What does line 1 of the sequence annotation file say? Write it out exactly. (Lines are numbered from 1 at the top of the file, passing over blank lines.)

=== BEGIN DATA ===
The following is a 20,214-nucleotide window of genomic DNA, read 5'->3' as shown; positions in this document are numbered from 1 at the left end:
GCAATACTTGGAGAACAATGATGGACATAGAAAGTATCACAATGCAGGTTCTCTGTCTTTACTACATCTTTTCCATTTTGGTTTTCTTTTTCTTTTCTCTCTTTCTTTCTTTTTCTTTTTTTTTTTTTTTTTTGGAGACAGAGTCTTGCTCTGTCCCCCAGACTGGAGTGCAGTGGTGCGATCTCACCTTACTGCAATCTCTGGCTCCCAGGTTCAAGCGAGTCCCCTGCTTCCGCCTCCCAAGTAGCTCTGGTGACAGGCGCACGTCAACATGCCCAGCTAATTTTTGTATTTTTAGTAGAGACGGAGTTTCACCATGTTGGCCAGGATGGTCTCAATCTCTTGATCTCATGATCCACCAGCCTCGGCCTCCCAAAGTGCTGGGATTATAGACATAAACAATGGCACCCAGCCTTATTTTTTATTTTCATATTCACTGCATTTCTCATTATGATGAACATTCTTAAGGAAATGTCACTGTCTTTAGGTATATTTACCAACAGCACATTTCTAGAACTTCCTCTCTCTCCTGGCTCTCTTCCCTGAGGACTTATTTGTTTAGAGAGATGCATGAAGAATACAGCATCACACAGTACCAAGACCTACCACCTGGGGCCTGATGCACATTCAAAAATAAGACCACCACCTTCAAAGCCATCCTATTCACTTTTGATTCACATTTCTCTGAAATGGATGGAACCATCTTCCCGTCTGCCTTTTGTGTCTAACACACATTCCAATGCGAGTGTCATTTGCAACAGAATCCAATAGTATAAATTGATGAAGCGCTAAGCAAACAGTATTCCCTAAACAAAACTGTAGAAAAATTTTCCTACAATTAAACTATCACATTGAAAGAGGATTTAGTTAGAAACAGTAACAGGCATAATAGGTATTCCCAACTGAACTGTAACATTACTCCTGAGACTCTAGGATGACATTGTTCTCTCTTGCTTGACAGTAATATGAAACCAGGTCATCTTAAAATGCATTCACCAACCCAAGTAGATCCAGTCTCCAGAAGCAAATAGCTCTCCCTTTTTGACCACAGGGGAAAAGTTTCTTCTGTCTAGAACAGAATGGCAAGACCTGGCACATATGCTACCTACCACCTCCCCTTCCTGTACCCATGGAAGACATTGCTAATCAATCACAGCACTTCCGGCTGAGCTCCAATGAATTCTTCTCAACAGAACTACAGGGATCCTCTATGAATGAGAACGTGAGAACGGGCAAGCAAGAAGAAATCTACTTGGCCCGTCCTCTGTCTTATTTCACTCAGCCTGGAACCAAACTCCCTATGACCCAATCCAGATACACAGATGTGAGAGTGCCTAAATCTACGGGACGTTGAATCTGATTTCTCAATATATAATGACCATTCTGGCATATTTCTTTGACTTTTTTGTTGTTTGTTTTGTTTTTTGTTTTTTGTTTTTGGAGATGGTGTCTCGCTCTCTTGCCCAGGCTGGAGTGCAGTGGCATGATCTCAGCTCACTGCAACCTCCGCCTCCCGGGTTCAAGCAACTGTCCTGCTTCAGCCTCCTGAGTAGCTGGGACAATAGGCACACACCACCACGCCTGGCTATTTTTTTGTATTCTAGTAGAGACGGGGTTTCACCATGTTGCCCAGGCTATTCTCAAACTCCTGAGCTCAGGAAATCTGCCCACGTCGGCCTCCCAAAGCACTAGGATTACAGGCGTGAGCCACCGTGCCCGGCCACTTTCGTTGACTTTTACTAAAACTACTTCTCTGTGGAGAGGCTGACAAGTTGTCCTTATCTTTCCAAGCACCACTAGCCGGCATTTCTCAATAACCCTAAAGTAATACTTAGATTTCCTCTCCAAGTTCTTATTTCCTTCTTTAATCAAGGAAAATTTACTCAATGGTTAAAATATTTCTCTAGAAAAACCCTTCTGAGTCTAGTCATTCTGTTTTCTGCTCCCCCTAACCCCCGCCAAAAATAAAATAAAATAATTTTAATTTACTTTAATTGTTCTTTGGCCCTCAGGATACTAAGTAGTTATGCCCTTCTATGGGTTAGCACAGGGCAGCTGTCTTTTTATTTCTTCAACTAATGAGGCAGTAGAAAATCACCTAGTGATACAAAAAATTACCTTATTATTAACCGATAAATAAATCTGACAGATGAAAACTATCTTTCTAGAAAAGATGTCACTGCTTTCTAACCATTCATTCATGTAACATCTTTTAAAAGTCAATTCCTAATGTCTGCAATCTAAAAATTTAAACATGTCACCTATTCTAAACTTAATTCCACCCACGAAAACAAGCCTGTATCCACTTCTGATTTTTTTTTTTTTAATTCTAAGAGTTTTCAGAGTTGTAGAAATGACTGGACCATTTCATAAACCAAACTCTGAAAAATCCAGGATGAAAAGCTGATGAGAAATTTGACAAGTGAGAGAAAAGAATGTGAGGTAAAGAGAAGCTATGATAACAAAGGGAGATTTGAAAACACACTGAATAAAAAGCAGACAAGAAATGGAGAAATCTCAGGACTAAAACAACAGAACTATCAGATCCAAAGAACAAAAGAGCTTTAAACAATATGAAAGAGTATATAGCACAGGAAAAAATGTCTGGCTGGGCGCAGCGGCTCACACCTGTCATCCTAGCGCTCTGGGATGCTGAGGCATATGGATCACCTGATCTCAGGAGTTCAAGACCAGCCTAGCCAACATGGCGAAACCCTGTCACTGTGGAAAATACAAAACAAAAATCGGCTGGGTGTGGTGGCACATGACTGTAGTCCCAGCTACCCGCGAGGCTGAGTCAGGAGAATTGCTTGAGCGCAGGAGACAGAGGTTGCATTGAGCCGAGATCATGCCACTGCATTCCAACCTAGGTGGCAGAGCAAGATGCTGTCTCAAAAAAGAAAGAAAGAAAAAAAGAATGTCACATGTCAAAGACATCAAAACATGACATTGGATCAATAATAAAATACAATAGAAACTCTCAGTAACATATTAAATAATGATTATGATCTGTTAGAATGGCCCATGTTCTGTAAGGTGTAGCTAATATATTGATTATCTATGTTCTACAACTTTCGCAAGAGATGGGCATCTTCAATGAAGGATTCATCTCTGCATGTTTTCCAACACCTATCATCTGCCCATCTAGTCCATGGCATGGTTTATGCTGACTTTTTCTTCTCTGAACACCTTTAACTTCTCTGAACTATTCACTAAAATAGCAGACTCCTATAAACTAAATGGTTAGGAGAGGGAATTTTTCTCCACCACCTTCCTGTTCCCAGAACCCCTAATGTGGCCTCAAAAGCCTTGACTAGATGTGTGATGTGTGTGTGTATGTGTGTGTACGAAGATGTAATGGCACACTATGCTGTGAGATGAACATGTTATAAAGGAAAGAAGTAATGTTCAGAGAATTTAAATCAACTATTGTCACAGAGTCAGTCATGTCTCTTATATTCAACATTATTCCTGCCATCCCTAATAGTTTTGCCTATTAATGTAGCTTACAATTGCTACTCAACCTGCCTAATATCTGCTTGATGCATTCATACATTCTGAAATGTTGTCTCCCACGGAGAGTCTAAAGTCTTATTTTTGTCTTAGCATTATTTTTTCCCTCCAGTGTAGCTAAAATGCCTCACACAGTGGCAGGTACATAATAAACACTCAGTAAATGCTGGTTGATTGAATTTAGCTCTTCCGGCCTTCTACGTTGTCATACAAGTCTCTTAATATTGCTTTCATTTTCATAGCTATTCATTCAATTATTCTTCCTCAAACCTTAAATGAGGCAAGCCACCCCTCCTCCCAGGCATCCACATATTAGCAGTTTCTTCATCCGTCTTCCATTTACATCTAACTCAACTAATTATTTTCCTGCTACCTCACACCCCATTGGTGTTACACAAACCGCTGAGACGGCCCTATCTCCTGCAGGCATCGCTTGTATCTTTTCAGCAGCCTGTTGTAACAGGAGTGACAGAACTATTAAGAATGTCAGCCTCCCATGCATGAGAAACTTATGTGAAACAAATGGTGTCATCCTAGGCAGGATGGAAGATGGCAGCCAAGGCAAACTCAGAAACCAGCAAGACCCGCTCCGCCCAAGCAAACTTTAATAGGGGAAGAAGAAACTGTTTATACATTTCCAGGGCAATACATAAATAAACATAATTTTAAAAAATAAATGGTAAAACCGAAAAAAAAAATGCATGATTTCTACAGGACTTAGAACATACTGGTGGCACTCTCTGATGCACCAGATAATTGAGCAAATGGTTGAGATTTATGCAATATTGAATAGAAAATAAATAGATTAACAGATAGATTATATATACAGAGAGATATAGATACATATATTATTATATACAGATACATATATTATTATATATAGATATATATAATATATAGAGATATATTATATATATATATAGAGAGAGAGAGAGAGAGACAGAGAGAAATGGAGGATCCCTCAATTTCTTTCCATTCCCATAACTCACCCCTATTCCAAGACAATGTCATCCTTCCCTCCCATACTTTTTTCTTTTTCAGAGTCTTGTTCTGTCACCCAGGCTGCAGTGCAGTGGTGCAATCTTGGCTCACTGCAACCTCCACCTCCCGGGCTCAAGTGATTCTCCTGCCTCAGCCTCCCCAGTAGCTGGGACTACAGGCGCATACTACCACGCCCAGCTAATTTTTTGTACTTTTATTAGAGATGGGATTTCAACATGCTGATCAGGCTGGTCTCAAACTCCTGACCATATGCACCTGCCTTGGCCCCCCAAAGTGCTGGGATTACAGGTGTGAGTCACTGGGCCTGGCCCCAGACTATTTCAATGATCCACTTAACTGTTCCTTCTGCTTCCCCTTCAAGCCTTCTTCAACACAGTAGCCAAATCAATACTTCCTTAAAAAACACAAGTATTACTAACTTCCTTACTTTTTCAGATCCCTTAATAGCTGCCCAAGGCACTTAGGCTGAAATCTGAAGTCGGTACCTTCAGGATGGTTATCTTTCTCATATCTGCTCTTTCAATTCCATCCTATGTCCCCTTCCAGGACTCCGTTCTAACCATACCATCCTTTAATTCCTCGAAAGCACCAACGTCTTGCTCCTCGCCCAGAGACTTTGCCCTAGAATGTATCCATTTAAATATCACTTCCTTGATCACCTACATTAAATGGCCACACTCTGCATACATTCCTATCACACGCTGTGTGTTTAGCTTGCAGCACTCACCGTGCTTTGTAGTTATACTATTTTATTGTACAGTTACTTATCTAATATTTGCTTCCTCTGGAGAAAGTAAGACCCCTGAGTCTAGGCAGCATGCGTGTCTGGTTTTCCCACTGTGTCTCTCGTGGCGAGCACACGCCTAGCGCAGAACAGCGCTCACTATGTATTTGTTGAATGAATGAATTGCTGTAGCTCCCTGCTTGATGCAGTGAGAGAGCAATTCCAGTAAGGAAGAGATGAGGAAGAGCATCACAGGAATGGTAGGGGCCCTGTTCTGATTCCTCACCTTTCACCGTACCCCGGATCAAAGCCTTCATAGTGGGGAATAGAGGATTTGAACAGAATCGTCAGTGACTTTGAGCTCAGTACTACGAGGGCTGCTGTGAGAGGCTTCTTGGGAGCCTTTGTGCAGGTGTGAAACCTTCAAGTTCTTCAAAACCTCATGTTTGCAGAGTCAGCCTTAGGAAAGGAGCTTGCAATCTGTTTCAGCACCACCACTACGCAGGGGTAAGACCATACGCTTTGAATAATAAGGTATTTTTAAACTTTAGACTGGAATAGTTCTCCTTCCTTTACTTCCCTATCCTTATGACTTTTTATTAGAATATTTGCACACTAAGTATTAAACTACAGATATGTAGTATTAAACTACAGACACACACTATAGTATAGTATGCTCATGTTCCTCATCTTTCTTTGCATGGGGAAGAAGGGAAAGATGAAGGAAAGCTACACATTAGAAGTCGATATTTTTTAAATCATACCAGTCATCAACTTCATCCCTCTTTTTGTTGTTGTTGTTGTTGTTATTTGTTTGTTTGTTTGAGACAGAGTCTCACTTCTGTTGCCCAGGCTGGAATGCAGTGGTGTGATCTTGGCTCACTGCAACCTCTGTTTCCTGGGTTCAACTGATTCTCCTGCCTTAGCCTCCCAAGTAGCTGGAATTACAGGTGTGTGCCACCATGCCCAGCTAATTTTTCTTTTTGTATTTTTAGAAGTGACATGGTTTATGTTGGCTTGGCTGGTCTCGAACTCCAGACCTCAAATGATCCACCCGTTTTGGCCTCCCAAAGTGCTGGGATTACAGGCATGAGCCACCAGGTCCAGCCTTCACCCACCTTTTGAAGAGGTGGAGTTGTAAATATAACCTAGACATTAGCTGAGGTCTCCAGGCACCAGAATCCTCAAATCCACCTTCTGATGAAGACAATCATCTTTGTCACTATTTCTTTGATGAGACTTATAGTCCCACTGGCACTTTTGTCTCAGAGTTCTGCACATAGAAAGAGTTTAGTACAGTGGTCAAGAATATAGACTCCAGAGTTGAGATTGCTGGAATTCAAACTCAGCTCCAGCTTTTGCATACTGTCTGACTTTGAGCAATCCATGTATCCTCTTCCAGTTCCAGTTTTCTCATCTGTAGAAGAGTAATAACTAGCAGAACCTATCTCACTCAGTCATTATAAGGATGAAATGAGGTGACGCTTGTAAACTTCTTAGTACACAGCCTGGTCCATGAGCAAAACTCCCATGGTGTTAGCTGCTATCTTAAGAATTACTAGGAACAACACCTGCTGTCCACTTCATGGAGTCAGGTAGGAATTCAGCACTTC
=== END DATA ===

The following is a 20,214-nucleotide window of genomic DNA, read 5'->3' as shown; positions in this document are numbered from 1 at the left end: